SUMMARY OF THE INVENTION

Throughout this specification and the claims which follow, unless the context requires otherwise, the word “comprise”, and variations such as “comprises” and “comprising”, will be understood to imply the inclusion of a stated integer or step or group of integers or steps but not the exclusion of any other integer or step or group of integers or steps.

The subject specification contains amino acid sequence information prepared using the programme PatentIn Version 2.0, presented herein after the bibliography. Each amino acid sequence is identified in the sequence listing by the numeric indicator <210> followed by the sequence identifier (e.g. <210> 1, <210>2, etc.). The length, type of sequence (protein (PRT), etc) and source organism for each amino acid sequence are indicated by information provided in the numeric indicator fields <211>, <212> and < 213>, respectively. Amino acid sequences referred to in the specification are defined by the information provided in numeric indicator field <400> followed by the sequence identifier (e.g. <400>1, <400 >2, etc).

One aspect of the present invention relates to an immunogenic complex comprising a charged organic carrier and a charged antigen which organic carrier and antigen are electrostatically associated.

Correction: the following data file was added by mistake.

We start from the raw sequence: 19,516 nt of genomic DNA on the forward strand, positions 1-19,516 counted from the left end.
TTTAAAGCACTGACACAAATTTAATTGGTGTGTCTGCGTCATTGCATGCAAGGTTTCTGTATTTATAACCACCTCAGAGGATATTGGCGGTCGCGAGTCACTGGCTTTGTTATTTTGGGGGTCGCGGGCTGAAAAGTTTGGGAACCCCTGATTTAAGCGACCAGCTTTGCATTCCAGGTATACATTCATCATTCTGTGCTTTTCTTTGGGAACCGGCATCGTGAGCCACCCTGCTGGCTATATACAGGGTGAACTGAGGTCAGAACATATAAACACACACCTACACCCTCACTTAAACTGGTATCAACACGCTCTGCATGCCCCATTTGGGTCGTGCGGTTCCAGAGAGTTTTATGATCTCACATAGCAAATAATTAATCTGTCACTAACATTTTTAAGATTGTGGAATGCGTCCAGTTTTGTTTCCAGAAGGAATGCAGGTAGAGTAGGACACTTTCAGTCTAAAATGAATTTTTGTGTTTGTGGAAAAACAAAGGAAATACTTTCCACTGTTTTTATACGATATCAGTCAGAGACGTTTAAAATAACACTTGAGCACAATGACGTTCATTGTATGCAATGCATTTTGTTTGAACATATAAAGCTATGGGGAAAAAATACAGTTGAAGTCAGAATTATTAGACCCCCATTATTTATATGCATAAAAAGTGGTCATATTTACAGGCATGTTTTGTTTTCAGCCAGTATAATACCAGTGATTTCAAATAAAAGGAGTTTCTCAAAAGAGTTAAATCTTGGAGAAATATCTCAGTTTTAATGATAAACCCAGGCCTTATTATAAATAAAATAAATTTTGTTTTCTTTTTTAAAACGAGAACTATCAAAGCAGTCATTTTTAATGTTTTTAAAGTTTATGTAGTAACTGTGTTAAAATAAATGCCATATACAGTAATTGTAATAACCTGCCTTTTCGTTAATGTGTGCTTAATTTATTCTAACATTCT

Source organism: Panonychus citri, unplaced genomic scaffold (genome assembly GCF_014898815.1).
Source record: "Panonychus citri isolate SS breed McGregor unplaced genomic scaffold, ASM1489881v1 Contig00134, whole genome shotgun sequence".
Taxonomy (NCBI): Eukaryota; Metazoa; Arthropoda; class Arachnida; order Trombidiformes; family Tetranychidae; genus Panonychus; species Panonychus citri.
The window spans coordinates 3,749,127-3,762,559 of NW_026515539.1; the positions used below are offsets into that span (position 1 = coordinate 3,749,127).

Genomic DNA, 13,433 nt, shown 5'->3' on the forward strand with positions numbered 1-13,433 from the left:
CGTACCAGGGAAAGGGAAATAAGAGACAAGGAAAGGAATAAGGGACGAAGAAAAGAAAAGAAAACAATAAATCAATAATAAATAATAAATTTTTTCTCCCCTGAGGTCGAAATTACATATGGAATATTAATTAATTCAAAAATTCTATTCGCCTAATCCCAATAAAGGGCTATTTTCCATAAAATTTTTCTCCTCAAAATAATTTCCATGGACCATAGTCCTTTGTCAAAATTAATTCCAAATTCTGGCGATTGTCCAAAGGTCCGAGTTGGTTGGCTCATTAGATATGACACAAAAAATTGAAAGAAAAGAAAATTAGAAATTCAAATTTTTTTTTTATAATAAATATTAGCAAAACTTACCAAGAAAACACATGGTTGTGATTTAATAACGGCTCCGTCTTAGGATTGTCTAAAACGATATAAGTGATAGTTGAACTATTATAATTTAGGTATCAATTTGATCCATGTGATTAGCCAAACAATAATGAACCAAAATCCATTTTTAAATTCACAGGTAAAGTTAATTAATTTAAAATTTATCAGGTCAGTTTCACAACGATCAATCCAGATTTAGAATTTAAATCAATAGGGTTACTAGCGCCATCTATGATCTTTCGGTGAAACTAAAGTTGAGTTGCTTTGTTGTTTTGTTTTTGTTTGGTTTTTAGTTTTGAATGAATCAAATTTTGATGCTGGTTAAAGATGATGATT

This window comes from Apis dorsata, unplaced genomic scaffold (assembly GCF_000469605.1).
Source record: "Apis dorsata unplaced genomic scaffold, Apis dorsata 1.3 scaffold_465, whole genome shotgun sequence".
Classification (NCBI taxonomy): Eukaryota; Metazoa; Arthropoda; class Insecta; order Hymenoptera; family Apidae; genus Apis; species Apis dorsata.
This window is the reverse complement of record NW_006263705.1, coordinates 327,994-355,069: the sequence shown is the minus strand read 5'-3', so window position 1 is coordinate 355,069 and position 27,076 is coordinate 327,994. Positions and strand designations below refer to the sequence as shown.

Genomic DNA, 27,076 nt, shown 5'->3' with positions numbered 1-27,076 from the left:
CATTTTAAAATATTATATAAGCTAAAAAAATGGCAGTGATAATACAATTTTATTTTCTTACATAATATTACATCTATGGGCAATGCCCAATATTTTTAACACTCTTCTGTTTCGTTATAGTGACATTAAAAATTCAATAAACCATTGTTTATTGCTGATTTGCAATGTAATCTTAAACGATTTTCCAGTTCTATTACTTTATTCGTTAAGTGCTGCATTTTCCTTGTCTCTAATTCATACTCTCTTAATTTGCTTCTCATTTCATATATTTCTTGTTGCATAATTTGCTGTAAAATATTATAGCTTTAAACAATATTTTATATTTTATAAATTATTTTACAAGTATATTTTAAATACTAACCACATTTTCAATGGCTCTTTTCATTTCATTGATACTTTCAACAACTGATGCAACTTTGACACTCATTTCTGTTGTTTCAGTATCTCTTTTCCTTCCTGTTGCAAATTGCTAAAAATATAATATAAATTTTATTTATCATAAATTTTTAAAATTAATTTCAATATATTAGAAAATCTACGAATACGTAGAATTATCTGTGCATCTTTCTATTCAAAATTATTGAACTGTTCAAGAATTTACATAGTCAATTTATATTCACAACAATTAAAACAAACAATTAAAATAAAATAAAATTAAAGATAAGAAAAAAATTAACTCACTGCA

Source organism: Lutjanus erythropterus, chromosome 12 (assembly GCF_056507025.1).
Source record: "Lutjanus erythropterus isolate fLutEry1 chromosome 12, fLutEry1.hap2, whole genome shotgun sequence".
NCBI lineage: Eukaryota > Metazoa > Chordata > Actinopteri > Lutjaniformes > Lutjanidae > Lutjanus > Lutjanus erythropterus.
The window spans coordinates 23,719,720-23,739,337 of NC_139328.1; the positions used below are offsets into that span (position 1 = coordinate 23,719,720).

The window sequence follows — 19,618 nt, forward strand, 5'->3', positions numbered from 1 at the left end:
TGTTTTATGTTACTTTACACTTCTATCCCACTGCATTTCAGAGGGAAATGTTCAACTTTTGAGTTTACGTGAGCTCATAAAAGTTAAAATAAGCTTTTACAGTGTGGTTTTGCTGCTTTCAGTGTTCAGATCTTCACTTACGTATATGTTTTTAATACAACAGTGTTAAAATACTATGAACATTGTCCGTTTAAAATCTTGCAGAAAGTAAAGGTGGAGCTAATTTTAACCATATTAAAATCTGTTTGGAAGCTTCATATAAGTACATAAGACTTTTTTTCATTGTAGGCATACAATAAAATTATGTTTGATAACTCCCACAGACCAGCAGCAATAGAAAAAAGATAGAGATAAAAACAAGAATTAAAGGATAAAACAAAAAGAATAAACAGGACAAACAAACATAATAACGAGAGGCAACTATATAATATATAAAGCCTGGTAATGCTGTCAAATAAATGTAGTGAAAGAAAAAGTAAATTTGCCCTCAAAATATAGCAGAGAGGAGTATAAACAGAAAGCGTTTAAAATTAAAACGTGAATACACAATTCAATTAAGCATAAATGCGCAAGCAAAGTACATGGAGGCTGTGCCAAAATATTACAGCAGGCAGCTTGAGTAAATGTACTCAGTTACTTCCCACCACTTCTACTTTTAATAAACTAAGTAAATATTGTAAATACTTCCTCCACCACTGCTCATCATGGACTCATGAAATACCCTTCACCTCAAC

Another aspect of the present invention more particularly provides an immunogenic complex comprising a negatively charged organic carrier and a positively charged antigen which organic carrier and antigen are electrostatically associated.

Still another aspect of the present invention provides an immunogenic complex comprising a negatively charged organic carrier and a positively charged protein which organic carrier and protein are electrostatically associated.

Yet another aspect of the present invention provides an immunogenic complex comprising a negatively charged adjuvant and a positively charged protein which adjuvant and protein are electrostatically associated.

Yet still another aspect of the present invention provides an immunogenic complex comprising a negatively charged adjuvant and a positively charged protein, wherein said negatively charged adjuvant is a naturally negatively charged adjuvant which has been modified to increase the degree of its negative charge, which adjuvant and protein are electrostatically associated.

Still another aspect of the present invention provides an immunogenic complex comprising a negatively charged adjuvant and a positively charged protein, wherein said positively charged protein is a naturally positively charged protein which has been modified to increase the degree of its positive charge, which adjuvant and protein are electrostatically associated.

Still yet another aspect of the present invention provides an immunogenic complex comprising a negatively charged adjuvant and a positively charged protein, wherein said negatively charged adjuvant is a naturally negatively charged adjuvant which has been modified to increase the degree of its negative charge and said positively charged protein is a naturally positively charged protein which has been modified to increase the degree of its positive charge, which adjuvant and protein are electrostatically associated.